There’s no evidence to suggest that Brown, 46, a former master sergeant, entered the Capitol building with rioters, and he has not been charged with any crime. But the killing of a fellow Air Force veteran by police inside the Capitol left Brown enraged at the very government he had over the course of a long military career sworn an oath to defend and serve.
“Wanna shoot an UNARMED VETERAN attempting to UPHOLD her Oath? The SAME oath you F---ING COWARDS seem to forget YOU took YOURSELF!” he wrote in a post on Parler, a social media site increasingly under scrutiny for an abundance of threatening messages. He challenged the Capitol Police to a “duel” and posted a video of the moment Ashli Babbitt was killed.
“WHAT ELSE DO YOU F---ING NEED!” he exhorted his followers on Parler. “WATCH!!! THEN CHOOSE! JOIN or DIE!”
A Washington Post analysis of individuals who breached the Capitol or were in the vicinity of the riots identified 21 people with some prior military service background. Of the 72 arrested or charged by state and federal authorities through Thursday morning, 11 have military backgrounds.
The military personnel and veterans involved in the demonstrations and riot at the Capitol range in age from 33 to 62. A handful of the veterans served in combat or with front-line infantry units in the Army and Marine Corps and spoke regularly of a coming revolution or the need for violent action to purge their country of unspecified enemies. Other veterans at the Capitol on Jan. 6 served for only short stints in the military or were focused more on clerical tasks than preparing for combat. Like many at the riots, they were swept up in conspiracy theories that have taken hold among some of Trump’s most fervent supporters and felt called to action by the president’s repeated insistence without evidence that the election had been stolen.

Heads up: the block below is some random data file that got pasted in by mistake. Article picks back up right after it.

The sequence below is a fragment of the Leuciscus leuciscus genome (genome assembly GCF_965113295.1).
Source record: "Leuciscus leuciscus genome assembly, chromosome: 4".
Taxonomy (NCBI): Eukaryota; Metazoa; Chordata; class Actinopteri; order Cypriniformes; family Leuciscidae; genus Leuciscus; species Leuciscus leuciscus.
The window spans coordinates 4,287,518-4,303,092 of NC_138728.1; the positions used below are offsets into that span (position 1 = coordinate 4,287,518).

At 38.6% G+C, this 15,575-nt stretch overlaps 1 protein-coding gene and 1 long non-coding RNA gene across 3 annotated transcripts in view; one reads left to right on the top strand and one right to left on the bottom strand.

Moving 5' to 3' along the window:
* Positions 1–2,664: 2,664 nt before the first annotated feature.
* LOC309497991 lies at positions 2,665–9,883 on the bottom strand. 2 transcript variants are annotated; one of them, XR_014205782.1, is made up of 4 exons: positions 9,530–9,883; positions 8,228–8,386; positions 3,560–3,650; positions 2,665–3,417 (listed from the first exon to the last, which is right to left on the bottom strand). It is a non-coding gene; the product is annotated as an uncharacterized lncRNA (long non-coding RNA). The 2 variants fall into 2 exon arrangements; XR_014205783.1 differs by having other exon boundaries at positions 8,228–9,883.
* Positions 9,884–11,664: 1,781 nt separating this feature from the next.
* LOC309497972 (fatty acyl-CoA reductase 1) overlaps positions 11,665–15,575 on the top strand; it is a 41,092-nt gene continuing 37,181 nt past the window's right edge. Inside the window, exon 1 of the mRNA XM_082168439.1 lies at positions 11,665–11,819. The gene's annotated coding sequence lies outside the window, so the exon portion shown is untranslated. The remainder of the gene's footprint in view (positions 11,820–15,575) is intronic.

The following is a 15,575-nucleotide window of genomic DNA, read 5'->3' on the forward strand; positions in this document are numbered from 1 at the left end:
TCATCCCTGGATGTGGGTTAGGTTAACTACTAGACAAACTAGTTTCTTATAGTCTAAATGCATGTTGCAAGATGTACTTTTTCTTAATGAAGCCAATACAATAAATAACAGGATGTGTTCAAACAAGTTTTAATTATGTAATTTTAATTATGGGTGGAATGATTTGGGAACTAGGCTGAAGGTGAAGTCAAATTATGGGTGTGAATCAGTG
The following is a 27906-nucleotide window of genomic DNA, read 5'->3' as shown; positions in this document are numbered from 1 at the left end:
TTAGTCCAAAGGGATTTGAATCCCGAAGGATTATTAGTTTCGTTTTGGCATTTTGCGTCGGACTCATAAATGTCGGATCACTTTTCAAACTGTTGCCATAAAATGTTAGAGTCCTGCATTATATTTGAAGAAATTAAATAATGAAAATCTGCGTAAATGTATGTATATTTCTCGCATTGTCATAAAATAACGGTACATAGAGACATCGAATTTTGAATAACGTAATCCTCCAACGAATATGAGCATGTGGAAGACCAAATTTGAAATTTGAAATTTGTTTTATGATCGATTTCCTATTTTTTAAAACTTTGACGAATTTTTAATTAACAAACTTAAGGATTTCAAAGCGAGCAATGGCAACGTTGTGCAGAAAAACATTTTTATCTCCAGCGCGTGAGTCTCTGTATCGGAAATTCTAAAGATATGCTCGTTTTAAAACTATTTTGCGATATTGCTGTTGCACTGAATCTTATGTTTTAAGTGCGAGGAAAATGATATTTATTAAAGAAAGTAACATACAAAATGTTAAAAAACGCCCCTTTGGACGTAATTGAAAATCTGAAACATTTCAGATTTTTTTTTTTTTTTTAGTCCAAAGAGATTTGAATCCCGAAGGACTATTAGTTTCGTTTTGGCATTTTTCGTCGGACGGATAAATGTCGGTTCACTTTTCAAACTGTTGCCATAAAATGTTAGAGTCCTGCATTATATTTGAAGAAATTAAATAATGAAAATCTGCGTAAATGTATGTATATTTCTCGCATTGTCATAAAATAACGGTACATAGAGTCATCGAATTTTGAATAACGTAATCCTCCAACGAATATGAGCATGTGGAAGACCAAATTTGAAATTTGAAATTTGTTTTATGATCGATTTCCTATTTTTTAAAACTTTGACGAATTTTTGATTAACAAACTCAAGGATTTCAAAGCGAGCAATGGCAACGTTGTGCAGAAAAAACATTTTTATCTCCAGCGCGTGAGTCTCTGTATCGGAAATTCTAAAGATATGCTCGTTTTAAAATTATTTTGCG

The Pentagon hasn’t said how many active-duty troops or reservists are under investigation for any role in the protest or the riots, but homegrown militants and white supremacist groups have long targeted veterans for recruitment.
And some analysts who track extremist groups warn that the military has been slow to recognize the problem.
“They are behind in having the capacity to investigate these issues,” said Michael Edison Hayden, a spokesman for the Southern Poverty Law Center, which tracks hate groups. “They don’t have the proper tools to identify symbols and tattoos and that kind of thing, so it has allowed it to fester for a really long time.”
In an extraordinary sign of concern, the Pentagon’s top generals emphasized this week in a letter to the force that “the U.S. military will obey lawful orders from civilian leadership” and cautioned that “the rights of freedom of speech and assembly do not give anyone the right to resort to violence, sedition and insurrection.”
National security analysts warned that veterans could be particularly susceptible to recruitment by right-wing extremist groups, especially when their messages seem to be in sync with those of the president, who has railed against alleged deep-state actors seeking to rob him of his authority and rig the 2020 election.
“The president has created a permission structure [for troops and veterans],” said Katrina Mulligan, the managing director for national security and international policy at the Center for American Progress. “They believe that they are doing what he wants them to do. . . . He’s the commander in chief; the person they’ve been taught more than any other person is the ultimate authority.”
Extremist groups also play on veterans’ desire to serve a larger cause and leverage the disappointment many feel in a society that constantly tells them that they are special and unique but doesn’t always treat them that way.